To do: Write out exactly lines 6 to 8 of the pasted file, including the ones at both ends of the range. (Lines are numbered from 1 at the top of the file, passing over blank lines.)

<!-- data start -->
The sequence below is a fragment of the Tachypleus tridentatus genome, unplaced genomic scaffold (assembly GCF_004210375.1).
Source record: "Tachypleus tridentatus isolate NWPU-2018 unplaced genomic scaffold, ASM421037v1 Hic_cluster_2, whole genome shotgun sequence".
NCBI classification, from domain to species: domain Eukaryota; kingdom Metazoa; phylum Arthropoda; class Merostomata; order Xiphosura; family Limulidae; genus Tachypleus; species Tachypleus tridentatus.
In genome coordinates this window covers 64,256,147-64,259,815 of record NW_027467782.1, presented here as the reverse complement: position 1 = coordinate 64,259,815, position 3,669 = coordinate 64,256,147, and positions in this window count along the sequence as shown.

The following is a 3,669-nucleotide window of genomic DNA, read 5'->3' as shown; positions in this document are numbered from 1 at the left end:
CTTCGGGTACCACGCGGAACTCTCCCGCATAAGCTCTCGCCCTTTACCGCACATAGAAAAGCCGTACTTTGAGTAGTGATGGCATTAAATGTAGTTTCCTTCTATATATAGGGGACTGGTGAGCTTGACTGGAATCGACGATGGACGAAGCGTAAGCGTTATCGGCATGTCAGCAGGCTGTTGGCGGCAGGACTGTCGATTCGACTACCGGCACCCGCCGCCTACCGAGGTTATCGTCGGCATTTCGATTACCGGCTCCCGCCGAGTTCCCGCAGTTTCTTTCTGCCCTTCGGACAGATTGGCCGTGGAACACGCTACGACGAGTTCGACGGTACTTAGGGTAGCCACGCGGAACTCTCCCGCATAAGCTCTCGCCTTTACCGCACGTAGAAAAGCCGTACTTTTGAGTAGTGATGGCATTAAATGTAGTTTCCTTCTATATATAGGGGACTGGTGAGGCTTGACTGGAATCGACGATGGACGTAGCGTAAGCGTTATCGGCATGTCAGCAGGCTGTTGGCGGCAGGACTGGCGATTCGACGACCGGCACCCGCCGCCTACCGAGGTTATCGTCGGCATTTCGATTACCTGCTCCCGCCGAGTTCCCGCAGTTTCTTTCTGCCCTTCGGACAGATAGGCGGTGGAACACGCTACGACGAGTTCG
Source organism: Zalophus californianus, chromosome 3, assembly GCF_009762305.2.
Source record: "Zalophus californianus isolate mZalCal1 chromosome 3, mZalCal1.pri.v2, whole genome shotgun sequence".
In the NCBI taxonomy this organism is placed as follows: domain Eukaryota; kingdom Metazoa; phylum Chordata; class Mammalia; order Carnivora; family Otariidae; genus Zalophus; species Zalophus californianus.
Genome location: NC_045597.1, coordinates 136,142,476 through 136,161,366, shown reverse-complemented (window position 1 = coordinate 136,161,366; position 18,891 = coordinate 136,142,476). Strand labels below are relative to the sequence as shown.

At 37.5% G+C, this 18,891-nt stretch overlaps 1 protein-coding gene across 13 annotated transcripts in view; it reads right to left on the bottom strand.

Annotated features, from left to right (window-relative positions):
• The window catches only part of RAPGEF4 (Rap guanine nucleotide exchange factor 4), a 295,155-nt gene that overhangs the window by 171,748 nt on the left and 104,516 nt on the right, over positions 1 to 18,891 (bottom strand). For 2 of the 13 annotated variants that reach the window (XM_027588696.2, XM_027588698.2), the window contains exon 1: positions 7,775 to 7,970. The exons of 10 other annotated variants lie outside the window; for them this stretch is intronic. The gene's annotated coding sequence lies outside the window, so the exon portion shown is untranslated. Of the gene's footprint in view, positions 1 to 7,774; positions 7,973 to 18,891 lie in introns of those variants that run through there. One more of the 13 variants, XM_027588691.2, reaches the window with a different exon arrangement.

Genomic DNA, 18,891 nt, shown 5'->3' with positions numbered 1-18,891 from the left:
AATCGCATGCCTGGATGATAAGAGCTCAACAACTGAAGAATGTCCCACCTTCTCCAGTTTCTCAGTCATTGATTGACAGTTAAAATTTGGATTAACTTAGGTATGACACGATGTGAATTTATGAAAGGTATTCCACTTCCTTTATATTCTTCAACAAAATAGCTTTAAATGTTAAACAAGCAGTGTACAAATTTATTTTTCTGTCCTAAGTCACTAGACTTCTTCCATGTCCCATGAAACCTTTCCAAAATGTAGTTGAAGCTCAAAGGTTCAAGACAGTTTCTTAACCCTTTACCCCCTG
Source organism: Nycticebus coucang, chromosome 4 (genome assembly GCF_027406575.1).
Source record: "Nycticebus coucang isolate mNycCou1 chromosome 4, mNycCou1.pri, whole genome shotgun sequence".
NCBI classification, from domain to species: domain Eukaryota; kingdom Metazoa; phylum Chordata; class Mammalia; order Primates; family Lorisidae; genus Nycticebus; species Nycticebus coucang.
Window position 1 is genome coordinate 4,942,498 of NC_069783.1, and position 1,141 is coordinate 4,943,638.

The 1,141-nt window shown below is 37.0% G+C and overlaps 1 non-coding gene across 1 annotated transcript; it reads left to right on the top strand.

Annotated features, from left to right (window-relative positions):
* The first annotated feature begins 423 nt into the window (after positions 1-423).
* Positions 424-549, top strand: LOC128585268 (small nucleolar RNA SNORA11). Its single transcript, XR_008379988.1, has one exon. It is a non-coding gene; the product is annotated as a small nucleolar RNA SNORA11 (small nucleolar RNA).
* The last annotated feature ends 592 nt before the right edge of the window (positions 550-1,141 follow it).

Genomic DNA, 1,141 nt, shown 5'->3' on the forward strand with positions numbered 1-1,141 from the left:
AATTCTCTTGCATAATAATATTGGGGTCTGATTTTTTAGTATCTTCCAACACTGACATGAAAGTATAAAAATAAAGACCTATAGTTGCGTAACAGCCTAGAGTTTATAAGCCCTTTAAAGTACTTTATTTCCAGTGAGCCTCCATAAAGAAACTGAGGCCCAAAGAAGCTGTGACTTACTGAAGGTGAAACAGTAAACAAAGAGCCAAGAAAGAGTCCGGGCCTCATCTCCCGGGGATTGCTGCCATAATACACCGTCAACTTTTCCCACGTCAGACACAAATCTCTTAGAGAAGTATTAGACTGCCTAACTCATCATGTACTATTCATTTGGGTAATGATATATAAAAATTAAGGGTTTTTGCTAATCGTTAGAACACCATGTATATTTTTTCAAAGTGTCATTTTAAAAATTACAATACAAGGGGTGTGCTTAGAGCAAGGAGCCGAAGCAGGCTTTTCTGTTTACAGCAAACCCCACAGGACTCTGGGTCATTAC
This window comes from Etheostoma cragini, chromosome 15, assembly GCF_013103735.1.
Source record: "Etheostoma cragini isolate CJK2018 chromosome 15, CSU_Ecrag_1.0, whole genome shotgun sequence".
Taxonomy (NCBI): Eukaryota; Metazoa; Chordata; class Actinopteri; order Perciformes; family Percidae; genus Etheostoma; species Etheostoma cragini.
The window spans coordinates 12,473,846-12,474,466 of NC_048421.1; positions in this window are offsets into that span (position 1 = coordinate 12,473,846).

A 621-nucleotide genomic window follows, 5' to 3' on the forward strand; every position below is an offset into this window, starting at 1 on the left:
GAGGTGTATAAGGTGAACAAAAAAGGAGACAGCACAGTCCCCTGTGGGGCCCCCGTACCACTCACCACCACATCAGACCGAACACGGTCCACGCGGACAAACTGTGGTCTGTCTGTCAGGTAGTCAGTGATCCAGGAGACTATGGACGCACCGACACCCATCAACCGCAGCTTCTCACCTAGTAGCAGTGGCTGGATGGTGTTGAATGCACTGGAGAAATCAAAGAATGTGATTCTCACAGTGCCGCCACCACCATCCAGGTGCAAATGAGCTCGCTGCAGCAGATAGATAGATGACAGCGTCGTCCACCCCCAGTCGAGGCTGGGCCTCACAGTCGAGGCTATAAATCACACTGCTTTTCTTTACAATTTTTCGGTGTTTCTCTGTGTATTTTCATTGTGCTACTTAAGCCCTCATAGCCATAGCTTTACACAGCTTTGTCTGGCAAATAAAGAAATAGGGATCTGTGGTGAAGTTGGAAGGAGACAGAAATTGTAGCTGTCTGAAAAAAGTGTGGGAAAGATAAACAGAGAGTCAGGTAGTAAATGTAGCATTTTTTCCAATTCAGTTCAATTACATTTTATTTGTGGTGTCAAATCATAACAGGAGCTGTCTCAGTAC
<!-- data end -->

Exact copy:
CTTCGGGTACCACGCGGAACTCTCCCGCATAAGCTCTCGCCCTTTACCGCACATAGAAAAGCCGTACTTTGAGTAGTGATGGCATTAAATGTAGTTTCCTTCTATATATAGGGGACTGGTGAGCTTGACTGGAATCGACGATGGACGAAGCGTAAGCGTTATCGGCATGTCAGCAGGCTGTTGGCGGCAGGACTGTCGATTCGACTACCGGCACCCGCCGCCTACCGAGGTTATCGTCGGCATTTCGATTACCGGCTCCCGCCGAGTTCCCGCAGTTTCTTTCTGCCCTTCGGACAGATTGGCCGTGGAACACGCTACGACGAGTTCGACGGTACTTAGGGTAGCCACGCGGAACTCTCCCGCATAAGCTCTCGCCTTTACCGCACGTAGAAAAGCCGTACTTTTGAGTAGTGATGGCATTAAATGTAGTTTCCTTCTATATATAGGGGACTGGTGAGGCTTGACTGGAATCGACGATGGACGTAGCGTAAGCGTTATCGGCATGTCAGCAGGCTGTTGGCGGCAGGACTGGCGATTCGACGACCGGCACCCGCCGCCTACCGAGGTTATCGTCGGCATTTCGATTACCTGCTCCCGCCGAGTTCCCGCAGTTTCTTTCTGCCCTTCGGACAGATAGGCGGTGGAACACGCTACGACGAGTTCG
Source organism: Zalophus californianus, chromosome 3, assembly GCF_009762305.2.
Source record: "Zalophus californianus isolate mZalCal1 chromosome 3, mZalCal1.pri.v2, whole genome shotgun sequence".